Remodeling and construction are messy, noisy endeavors. Installing zippered dust barriers in doorways and erecting construction barriers around the remodeling zone help hide the work from people passing by, but what the barriers can do is limited by the size and material used for the barrier. If you're having remodeling or construction done in your home or office building, your interior designer and the remodeling or construction company need to choose barriers that will give you and the rest of your property as much protection as possible. When inside, those barriers really need to be floor-to-ceiling length.
Replacing carpet? Be prepared for the dust to fly as the old carpet is ripped up. Removing a wall or cutting into drywall? More dust. Dust does not obey height limits, and if you install a barrier that does not reach the ceiling, dust from the construction can fly over the top of the barrier and get over everything else. A plastic barrier might work in a doorway, but for sealing off part of a room, a row of solid barriers is necessary. Yes, you need these even in smaller spaces if the work is being done only on part of the room because these barriers will make clean-up much easier.
Partial Noise Control
If the barriers have any space above or below their panels, construction sounds will travel as if there were nothing in their way. While temporary barriers won't block out all sound, using ones that block the space from floor to ceiling and wall to wall will reduce the number of noise people in the building will have to deal with. If the barriers are relatively thick, those will work even better. Remember that remodeling can take time, and you can't really kick people out of a building for days on end because of work being done in one corner. But you can't expect people to deal with loud sounds that could affect their hearing, either.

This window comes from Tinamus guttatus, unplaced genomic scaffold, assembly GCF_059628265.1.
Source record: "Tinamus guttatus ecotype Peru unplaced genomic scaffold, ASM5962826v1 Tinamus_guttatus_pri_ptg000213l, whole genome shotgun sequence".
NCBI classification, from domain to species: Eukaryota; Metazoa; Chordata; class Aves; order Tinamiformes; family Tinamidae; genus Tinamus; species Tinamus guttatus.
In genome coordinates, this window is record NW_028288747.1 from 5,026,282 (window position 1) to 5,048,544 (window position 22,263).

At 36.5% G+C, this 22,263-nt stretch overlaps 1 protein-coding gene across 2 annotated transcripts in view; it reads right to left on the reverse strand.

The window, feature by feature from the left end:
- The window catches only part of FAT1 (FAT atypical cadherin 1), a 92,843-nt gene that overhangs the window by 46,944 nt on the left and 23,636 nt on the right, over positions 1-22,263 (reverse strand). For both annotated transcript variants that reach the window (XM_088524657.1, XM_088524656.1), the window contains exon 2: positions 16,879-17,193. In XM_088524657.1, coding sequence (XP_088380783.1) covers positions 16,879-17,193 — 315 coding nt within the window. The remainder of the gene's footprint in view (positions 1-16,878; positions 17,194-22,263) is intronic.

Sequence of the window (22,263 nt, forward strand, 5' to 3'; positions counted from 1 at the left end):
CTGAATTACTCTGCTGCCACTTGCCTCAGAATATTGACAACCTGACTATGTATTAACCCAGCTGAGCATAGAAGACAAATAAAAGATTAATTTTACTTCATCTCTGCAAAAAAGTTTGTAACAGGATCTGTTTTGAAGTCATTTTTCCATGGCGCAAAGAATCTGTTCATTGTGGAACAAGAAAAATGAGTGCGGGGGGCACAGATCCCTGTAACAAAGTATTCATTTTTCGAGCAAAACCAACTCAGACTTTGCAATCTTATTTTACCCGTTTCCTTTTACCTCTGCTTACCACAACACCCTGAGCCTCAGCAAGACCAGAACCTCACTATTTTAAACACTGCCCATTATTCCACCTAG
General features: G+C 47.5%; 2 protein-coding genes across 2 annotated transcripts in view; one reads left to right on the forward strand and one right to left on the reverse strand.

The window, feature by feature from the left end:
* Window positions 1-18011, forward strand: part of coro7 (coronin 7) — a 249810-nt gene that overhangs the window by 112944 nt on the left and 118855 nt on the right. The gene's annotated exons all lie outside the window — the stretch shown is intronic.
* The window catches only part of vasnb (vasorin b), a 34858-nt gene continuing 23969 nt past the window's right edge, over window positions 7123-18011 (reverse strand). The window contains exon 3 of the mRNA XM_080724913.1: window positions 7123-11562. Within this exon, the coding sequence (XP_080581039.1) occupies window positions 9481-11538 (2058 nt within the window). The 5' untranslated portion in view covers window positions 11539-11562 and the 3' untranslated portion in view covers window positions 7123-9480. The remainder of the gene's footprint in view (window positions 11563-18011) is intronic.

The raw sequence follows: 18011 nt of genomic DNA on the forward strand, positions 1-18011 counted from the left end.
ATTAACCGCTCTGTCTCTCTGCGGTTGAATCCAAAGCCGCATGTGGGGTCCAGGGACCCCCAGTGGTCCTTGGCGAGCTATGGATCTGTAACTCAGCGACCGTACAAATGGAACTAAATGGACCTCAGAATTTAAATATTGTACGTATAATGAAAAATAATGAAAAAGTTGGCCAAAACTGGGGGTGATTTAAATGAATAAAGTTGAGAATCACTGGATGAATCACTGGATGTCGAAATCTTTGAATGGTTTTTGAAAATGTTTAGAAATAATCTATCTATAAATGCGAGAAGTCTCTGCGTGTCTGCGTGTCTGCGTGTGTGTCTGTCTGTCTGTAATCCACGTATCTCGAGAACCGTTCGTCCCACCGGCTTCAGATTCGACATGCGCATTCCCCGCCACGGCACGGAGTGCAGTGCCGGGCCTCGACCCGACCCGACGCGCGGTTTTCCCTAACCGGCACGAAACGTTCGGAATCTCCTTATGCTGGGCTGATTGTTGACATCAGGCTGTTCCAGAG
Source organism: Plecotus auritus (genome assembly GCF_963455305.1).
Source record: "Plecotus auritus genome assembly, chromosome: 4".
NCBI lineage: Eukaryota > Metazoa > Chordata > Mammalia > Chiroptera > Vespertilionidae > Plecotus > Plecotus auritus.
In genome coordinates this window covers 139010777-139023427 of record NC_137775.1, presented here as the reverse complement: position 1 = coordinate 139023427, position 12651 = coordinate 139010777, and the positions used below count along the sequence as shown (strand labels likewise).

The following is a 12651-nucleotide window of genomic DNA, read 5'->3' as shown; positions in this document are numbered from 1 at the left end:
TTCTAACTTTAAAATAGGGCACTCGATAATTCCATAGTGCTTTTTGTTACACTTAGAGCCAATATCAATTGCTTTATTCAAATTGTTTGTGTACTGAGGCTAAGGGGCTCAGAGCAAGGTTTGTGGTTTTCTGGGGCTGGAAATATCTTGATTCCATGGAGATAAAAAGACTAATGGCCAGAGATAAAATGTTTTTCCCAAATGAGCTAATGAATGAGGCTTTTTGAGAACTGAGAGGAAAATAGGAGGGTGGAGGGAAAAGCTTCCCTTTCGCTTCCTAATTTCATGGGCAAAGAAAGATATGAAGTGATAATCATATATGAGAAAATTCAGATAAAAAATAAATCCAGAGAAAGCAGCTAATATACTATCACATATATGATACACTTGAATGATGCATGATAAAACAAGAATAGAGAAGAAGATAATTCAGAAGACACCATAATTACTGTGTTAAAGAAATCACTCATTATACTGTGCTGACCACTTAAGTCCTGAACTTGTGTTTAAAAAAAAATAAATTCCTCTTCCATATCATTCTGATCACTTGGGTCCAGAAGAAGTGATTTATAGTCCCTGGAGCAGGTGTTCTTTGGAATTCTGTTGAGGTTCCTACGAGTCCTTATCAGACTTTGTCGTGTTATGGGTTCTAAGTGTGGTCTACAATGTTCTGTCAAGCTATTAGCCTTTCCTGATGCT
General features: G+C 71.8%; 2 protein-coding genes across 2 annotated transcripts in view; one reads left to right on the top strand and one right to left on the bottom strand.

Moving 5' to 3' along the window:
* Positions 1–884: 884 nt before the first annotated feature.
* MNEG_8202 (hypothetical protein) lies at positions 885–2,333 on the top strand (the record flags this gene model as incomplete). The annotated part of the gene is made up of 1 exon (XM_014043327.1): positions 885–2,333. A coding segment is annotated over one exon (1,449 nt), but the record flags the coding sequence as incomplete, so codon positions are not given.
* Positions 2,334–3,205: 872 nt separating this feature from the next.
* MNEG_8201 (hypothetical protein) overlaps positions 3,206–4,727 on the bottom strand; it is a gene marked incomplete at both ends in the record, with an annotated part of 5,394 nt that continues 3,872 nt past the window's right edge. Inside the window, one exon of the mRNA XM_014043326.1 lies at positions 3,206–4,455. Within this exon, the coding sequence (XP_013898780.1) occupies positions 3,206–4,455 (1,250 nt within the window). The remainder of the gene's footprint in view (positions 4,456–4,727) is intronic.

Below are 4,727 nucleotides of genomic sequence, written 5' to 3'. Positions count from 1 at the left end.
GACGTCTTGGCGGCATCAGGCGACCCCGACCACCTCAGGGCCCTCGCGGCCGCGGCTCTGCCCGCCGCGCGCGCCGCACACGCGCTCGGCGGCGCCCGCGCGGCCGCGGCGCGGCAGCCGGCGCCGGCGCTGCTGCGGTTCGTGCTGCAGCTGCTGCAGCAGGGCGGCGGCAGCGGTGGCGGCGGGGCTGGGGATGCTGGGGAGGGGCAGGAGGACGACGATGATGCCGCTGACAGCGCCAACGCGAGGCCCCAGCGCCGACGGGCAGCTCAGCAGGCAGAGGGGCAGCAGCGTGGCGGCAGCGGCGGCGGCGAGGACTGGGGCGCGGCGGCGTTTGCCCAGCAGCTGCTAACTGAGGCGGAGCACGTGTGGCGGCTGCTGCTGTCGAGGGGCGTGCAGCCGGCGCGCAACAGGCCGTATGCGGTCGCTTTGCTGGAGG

People know that construction work and remodeling go through messy stages, where the area being worked on just looks bad because it's torn up. But it's nicer to block off the view of the mess, and tall barriers are the best way to do that. Even if you don't have people who are so tall that their heads are near the ceiling (meaning they could look over shorter barriers without a ladder), it's just nice to close off the construction space so no one has to look at it.
Temporary barriers come in several shapes, sizes, and materials. The best type to use depends on the work being done, but whatever you choose, do try to get ones that close off space from floor to ceiling and wall to wall for the comfort of other people in the facility or home. Contact someone like Clean Wrap Interior Protection Systems for a consultation.
After struggling for months to earn new business, I started taking a harder look at our lobby. I realized that things hadn't been updated since the late 90s, and our space looked kind of like it was the lobby of a place that was going out of business. I didn't want to send the wrong impression to our patrons, which is why I decided to start focusing on interior design. I hired a professional, talked about my business goals, and asked her to start making over the space. The results were amazing. After we had replaced a few pieces of furniture and given the walls a fresh coat of paint, the customers started coming. This blog is all about using interior design to improve your business.